Sequels are always a challenging endeavor, in Star Trek or otherwise. But there’s something about Star Trek cinematically that makes it really difficult—the franchise rarely ever escaped the cursed of the odd-numbered sequel, and so it’s fitting that Lower Decks approaches its own first attempt at a direct sequel with a sense of trepidation... and mostly makes it work.
“Crisis Point II: Paradoxus” is, as the name implies, a direct sequel to the movie-riffing delights of “Crisis Point,” the late-game Lower Decks season one episode that was the highlight of an already incredibly strong season. “Paradoxus”—the name Boimler has given his holo-sequel to Rise of Vindicta, where he plays the heroic Captain Bosephus Dagger of the U.S.S. Wayfarer—has a lot to live up to. That’s in terms of both the pastiche it brings to the table, given that “Crisis Point” already fantastically parodied Star Trek’s cinematic self, but in also what it can bring to the table on its own terms. Thankfully, the latter is the thing that matters most here, and it’s what “Paradoxus” largely gets right.
That’s not to say the pastiche isn’t fun—the time-hopping adventure Boimler has written for him and his friends definitely plays on some Trek classics, and there’s everything from the fancy upgraded movie costumes (the Lower-Decks-meets-TNG-movies vibe is so good it should almost become the show’s main uniform) to an absurd action vehicle chase sequence. Making the Romulans the threat this time continues that TNG movie vibe, even if thankfully there’s nothing as bad as Nemesis here. It’s good, it’s just... kind of what “Crisis Point” already did, so it loses some of its sheen the second time round.
Like “Crisis Point” before it however, the strength of “Paradoxus” lies in its character work, and it’s much more of a broadly intimate piece. While “Crisis Point” shone its spotlight solely on Mariner’s struggles, “Paradoxus” builds like a good sequel should and contains important development for both Boimler and, surprisingly, Tendi. Boimler’s arc sees him deal with the apparent grief of losing his transporter twin William in a random gas leak on the Titan, eschewing the heroic, bold persona he’d crafted for himself as Paradoxus’ Captain Dagger to use the algorithmic storybeat generation of the Holodeck’s programming to instead chase down a search for meaning in his life. And while there’s also something for Mariner to learn here—she initially sees Boimler’s distracted mood as frustrating and disrespectful to the cinematic universe she created in Vindicta, only to soften when she learns of William’s accident—the emphasis on Brad’s catharsis here, and trying to understand and process the complicated feelings about what it means to die in duty, is profoundly touching in a way Lower Decks rarely is. That it comes from a dehydration-induced hallucination of George Takei as a retired Sulu is just, well, also perfectly Lower Decks.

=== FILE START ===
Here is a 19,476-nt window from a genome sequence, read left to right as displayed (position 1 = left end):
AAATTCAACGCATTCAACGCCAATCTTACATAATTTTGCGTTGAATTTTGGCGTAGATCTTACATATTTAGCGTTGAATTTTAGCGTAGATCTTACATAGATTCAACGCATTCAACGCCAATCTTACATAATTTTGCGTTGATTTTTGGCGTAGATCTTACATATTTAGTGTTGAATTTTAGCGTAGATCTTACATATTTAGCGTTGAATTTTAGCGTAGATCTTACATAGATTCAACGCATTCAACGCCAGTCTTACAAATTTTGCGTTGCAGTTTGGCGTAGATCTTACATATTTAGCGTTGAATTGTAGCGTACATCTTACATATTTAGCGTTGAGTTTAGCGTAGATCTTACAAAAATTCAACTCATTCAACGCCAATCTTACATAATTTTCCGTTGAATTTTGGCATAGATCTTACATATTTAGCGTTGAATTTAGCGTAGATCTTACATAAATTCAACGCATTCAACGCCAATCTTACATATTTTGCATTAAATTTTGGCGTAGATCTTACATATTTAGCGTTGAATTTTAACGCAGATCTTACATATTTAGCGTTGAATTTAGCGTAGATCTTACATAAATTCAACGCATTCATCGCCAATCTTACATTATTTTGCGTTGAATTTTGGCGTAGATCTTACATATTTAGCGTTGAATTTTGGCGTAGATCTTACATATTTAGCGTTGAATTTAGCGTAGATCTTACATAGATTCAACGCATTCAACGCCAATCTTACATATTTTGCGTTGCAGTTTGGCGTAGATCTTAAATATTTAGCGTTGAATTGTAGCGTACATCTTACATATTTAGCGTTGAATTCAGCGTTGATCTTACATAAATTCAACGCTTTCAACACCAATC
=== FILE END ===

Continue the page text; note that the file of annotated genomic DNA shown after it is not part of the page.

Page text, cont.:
Tendi’s development, meanwhile, is much more subdued, but still appreciated. As she and Rutherford chase down the A-plot of Boimler’s movie in the background—with Tendi as Dagger’s “Acting Captain”—their friendship slowly becomes more and more strained as she takes her role seriously, while Rutherford treats it as the movie-LARP it really is. It explodes in a realization for Tendi that picks up on her doubts earlier in the season: she doesn’t just want to try being a senior officer, she wants to be in the captain’s chair someday, almost as much as Boimler does. It’s a fascinating development for her (someone put her on a path with former Science Officer turned Captain Kathryn Janeway, please and thank you) considering Tendi’s anxiety about taking the lead sometimes, and good material to pick up on with her as the show progresses.
While this is all good, “Paradoxus” also picks up on the mistakes sequels makes too. Lower Decks is still seemingly incapable of developing its four core characters as a unit, constantly splitting them into the Tendi/Rutherford, Boimler/Mariner pairings, and stretching two big character arcs across two different pairings and two different threads gives the episode an unnecessary messiness that takes some of the shine off the weight of what our characters go through. There’s also the fact like some of the most annoying sequels, it kind of exists just to hook future plots—in this case, the “twist” lampshaded in the show itself as annoying cliffhanger, a joke that only really works if you don’t immediately have an annoying cliffhanger. That twist is the revelation that William Boimler has gone full Tom Riker, and is not just alive but faked his death to join Section 31 in a seemingly nefarious plot—and it’s hard not to see the elements of the episode that are really good just get lost in the bits that are half-hearted echoes of what came before it.
It’s perhaps faithful to a lot of Star Trek sequels in that regard—but maybe this is a regard in which Lower Decks didn’t have to be. A second act can always be tough to pull off, and while we can’t exactly say that’s what the show did here in comparison to the original “Crisis Point,” it at least tried to. Sometimes that’s good enough for a sequel.
New episodes of Star Trek: Lower Decks arrive Thursdays on Paramount+.
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